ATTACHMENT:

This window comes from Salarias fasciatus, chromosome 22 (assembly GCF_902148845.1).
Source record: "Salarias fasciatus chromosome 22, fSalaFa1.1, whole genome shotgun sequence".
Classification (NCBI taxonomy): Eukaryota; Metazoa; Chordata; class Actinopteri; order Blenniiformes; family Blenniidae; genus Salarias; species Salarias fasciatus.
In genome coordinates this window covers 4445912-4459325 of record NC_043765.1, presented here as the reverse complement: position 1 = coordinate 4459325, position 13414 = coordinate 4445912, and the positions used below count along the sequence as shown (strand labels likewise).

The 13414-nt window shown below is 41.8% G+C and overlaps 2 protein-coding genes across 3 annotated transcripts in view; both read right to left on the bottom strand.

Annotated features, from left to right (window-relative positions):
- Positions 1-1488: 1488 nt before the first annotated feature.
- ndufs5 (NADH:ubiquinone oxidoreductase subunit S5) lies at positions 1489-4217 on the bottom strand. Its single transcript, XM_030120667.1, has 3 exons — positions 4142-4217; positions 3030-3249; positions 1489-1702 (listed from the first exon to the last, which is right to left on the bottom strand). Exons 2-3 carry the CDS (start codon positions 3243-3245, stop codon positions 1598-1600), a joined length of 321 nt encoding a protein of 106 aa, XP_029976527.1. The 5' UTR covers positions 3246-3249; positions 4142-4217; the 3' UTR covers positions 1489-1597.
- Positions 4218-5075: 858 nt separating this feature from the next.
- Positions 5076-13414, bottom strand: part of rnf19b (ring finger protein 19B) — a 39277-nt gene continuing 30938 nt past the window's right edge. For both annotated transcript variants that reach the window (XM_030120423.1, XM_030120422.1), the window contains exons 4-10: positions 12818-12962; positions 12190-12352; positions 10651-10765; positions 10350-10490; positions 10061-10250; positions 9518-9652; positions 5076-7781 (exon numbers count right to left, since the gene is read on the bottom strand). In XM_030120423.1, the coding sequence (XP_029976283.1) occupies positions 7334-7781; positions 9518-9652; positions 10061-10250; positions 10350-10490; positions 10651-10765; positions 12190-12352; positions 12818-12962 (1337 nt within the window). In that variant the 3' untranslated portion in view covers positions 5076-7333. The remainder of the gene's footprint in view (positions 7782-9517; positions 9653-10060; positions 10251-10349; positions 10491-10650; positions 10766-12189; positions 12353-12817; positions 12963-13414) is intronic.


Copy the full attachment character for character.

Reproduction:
This window comes from Salarias fasciatus, chromosome 22 (assembly GCF_902148845.1).
Source record: "Salarias fasciatus chromosome 22, fSalaFa1.1, whole genome shotgun sequence".
Classification (NCBI taxonomy): Eukaryota; Metazoa; Chordata; class Actinopteri; order Blenniiformes; family Blenniidae; genus Salarias; species Salarias fasciatus.
In genome coordinates this window covers 4445912-4459325 of record NC_043765.1, presented here as the reverse complement: position 1 = coordinate 4459325, position 13414 = coordinate 4445912, and the positions used below count along the sequence as shown (strand labels likewise).

The 13414-nt window shown below is 41.8% G+C and overlaps 2 protein-coding genes across 3 annotated transcripts in view; both read right to left on the bottom strand.

Annotated features, from left to right (window-relative positions):
- Positions 1-1488: 1488 nt before the first annotated feature.
- ndufs5 (NADH:ubiquinone oxidoreductase subunit S5) lies at positions 1489-4217 on the bottom strand. Its single transcript, XM_030120667.1, has 3 exons — positions 4142-4217; positions 3030-3249; positions 1489-1702 (listed from the first exon to the last, which is right to left on the bottom strand). Exons 2-3 carry the CDS (start codon positions 3243-3245, stop codon positions 1598-1600), a joined length of 321 nt encoding a protein of 106 aa, XP_029976527.1. The 5' UTR covers positions 3246-3249; positions 4142-4217; the 3' UTR covers positions 1489-1597.
- Positions 4218-5075: 858 nt separating this feature from the next.
- Positions 5076-13414, bottom strand: part of rnf19b (ring finger protein 19B) — a 39277-nt gene continuing 30938 nt past the window's right edge. For both annotated transcript variants that reach the window (XM_030120423.1, XM_030120422.1), the window contains exons 4-10: positions 12818-12962; positions 12190-12352; positions 10651-10765; positions 10350-10490; positions 10061-10250; positions 9518-9652; positions 5076-7781 (exon numbers count right to left, since the gene is read on the bottom strand). In XM_030120423.1, the coding sequence (XP_029976283.1) occupies positions 7334-7781; positions 9518-9652; positions 10061-10250; positions 10350-10490; positions 10651-10765; positions 12190-12352; positions 12818-12962 (1337 nt within the window). In that variant the 3' untranslated portion in view covers positions 5076-7333. The remainder of the gene's footprint in view (positions 7782-9517; positions 9653-10060; positions 10251-10349; positions 10491-10650; positions 10766-12189; positions 12353-12817; positions 12963-13414) is intronic.